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Comparison Is Killing Your Game (What To Do Instead)

I am writing this letter to hockey players, but hockey parents will gain a lot from this lesson too.

I realize this also will apply to many athletes beyond hockey as well.

I know the struggle of self-comparison firsthand as a hockey player.

I played about 20 years of hockey and for probably 18 of them, I was comparing myself daily to other players.

I did not realize the impact it had on my game until I was in my 20s and did some mental training.

Someone asked me:

What if I told you that self-comparison actually starts during childhood for hockey players?

What if I told you that it has deep roots in our early years in hockey where we develop our psychological software?

What if I told you that in order to stop the self-torture that comes with self-comparison, you must first understand your childhood relationship with your parents?

I suddenly realize the deep impact that it had on me.

I realized that comparison was an infinite spiral into negativity.

Comparison impacted:- my relationships with coaches and teammates- it impacted the way I performed- most importantly it impacted my love of the game!

Comparison made me want to quit dozens of times because I was not as good as other people.

I know this mental disease of comparison impacts our society as a whole in so many terrible ways.

From wanting to have a bigger home, to a nicer car, to putting on a confident demeanour in order to hide the fact that you are unhappy and don't want anyone to know.

Comparison and pride rip the joy away from our whole lives.

"Comparison is the thief of joy"

I am a firm believer that hockey and all sports can be both very difficult and fun. But, I realize that we as athletes are not often given the proper mental tools to make the game fun.

I realize now where it all started...

Let's Rewind

You're a young minor hockey player.

You just scored the winning goal in the final minute of a big game.

You hear the cheers from the crowd.

Your teammates scream and celebrate with you.

You are filled with pride... but not for the reason you expected.

You see, when we are young, the one thing that makes you happier than all of that is the love from your parents.

It's not so much what other people say, it's what your parents say that really matters to you.

I know this because I've been there.

I carried this all the way through junior hockey (up to age 21) without even knowing it.

As a young athlete, my greatest source of joy was seeing my parents' faces light up with pride after each win or great performance.

Their excitement and happiness were the real trophy - more meaningful to me than any medal.

But the question is, why did I care so much?

Well for one, we are wired to be attached to our parents as children.

The second reason was that I was smart enough to know what they had done for me to get to that moment.

All of the sacrifices they made were always in the back of my mind.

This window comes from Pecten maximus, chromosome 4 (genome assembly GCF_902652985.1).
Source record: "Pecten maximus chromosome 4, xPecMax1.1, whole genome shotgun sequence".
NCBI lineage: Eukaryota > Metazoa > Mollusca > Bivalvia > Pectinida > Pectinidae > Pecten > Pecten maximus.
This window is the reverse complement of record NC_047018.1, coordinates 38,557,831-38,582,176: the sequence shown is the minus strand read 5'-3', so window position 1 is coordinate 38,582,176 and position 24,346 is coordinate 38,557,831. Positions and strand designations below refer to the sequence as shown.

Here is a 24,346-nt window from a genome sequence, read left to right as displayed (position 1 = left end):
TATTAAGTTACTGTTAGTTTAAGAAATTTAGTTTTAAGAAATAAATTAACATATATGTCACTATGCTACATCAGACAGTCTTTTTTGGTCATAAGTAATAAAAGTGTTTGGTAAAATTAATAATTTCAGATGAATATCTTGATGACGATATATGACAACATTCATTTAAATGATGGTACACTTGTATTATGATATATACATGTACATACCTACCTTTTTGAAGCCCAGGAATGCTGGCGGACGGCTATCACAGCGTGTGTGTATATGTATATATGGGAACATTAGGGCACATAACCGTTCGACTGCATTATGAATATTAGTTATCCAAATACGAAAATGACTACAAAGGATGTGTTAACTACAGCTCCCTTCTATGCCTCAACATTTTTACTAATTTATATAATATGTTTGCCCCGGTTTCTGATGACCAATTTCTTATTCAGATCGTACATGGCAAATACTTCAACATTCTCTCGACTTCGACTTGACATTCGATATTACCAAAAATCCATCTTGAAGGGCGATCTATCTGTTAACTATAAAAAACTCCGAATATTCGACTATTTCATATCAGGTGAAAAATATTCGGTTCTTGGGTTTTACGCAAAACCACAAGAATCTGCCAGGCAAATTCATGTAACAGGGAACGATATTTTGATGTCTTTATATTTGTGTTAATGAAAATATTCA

All of the early mornings, hours of travel, hundreds (and thousands) of dollars spent on gear, hotels, food, etc.

That was not something I could just ignore, even as a young child.

Now how does this connect to comparison? Don't worry, we are getting there.

So knowing how much my parents did for me, it created a certain level of pressure to perform.

I felt like if I played poorly, I had let them down.

If I had a bad shift, I feel like I had wasted their time.

If they were disappointed in my effort, I felt like a failure.

I loved my parents and I cared so much about what they thought.

I think that most hockey players have this relationship with their parents too.

I don't think parents always realize how much their kids care about them and pay attention to them.

I always wanted to be the best to make them proud. Because of this, I spent pretty much my whole hockey career wanting to beat everyone around me to make them proud.

My dad was competitive, and so I wanted to be competitive just like him.

I would always compare myself to others and think "I need to be better than this guy to make my parents proud!"

(See how this is tying together now?)

I compared myself because I wanted to be the best so I could make my parents proud.

But as a kid, you didn't understand the impacts of this way of thinking.

I wanted to be the best to show all of their sacrifice was worth it.

It was a heavy burden to carry.

I put a lot of pressure on myself to be perfect as an athlete and person, and still in many cases do today.

Most people are like this too whether they know it or not.

The habits we develop through our younger years often become deep personality traits later in life.

And for anyone who thinks this is way off-base, go read a few child psychology textbooks.

Then come back and reread this article.

Psychological Software

Psychological software is like the software we run on a computer. It's like running IOS, or Windows.

For a human being, our software is our personality and our automatic habits.

It's how we think, feel, and act when we are not trying to change our efforts.

When you are a kid, you develop most of your psychological software through your parental relationship. That's because most kids spend the bulk of their time around their parents (I know this doesn't apply to everyone).

Parental behaviour can significantly impact a child's psychological software and development.

If a parent consistently shows love and attention only when a child succeeds in a sporting event, the child might develop some maladaptive behaviours and emotional issues. Now, the reason I am sharing these things is not because I am trying to make this a nerf world where no kid faces any adversity.